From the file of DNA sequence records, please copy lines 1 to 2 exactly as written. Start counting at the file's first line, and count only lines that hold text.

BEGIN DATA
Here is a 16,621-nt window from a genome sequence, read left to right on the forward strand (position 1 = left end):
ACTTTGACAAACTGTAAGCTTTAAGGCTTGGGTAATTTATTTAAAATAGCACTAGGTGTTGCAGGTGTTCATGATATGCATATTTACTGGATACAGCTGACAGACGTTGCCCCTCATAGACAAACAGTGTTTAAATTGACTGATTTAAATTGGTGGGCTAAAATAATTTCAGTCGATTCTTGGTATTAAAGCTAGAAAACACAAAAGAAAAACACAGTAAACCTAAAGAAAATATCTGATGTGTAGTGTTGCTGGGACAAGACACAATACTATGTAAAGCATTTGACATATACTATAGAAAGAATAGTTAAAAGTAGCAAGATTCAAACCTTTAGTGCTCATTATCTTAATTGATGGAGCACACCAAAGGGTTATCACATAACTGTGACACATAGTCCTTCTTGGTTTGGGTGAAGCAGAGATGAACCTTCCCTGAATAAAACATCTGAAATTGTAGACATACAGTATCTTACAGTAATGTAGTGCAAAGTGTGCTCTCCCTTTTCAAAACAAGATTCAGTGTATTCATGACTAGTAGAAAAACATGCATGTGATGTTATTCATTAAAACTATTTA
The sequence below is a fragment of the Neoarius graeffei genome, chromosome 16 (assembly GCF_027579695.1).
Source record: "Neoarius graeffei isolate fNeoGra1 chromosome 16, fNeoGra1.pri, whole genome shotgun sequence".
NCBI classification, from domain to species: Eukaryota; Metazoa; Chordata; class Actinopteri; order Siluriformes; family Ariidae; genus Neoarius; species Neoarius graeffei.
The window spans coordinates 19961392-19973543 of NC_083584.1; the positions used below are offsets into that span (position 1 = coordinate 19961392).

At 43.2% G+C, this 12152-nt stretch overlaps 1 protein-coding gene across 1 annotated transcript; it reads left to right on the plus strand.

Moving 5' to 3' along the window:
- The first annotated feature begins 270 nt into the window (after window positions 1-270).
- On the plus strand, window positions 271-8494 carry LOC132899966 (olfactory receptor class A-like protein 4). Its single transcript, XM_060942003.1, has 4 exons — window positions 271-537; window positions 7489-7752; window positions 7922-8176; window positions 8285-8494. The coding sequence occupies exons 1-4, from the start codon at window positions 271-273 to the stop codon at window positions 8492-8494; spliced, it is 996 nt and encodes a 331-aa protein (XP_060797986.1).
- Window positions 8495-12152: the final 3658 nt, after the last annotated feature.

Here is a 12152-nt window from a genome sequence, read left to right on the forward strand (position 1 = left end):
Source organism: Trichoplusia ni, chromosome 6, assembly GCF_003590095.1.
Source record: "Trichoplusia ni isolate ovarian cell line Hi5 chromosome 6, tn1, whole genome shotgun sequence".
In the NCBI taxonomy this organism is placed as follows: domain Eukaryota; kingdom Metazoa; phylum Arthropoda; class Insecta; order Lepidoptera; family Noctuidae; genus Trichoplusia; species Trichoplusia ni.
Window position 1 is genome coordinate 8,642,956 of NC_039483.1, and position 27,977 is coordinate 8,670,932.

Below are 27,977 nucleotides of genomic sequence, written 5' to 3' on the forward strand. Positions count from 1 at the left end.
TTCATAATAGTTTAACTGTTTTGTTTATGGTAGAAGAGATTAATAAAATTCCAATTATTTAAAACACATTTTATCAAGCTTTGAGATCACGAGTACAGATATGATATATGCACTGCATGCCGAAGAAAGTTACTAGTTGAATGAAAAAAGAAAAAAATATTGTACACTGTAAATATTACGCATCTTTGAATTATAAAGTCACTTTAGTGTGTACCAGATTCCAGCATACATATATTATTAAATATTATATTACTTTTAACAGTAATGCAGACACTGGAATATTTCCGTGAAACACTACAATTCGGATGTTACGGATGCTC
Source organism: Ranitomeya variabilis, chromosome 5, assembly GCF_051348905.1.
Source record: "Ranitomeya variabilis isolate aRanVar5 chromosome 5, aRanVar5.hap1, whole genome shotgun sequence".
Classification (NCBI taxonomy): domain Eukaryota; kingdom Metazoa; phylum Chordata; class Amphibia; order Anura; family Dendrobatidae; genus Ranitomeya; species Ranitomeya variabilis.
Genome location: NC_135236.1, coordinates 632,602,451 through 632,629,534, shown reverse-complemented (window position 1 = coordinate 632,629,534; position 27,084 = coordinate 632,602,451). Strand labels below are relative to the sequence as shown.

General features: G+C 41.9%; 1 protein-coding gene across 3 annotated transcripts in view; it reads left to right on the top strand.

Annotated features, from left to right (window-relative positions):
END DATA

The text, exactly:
Here is a 16,621-nt window from a genome sequence, read left to right on the forward strand (position 1 = left end):
ACTTTGACAAACTGTAAGCTTTAAGGCTTGGGTAATTTATTTAAAATAGCACTAGGTGTTGCAGGTGTTCATGATATGCATATTTACTGGATACAGCTGACAGACGTTGCCCCTCATAGACAAACAGTGTTTAAATTGACTGATTTAAATTGGTGGGCTAAAATAATTTCAGTCGATTCTTGGTATTAAAGCTAGAAAACACAAAAGAAAAACACAGTAAACCTAAAGAAAATATCTGATGTGTAGTGTTGCTGGGACAAGACACAATACTATGTAAAGCATTTGACATATACTATAGAAAGAATAGTTAAAAGTAGCAAGATTCAAACCTTTAGTGCTCATTATCTTAATTGATGGAGCACACCAAAGGGTTATCACATAACTGTGACACATAGTCCTTCTTGGTTTGGGTGAAGCAGAGATGAACCTTCCCTGAATAAAACATCTGAAATTGTAGACATACAGTATCTTACAGTAATGTAGTGCAAAGTGTGCTCTCCCTTTTCAAAACAAGATTCAGTGTATTCATGACTAGTAGAAAAACATGCATGTGATGTTATTCATTAAAACTATTTA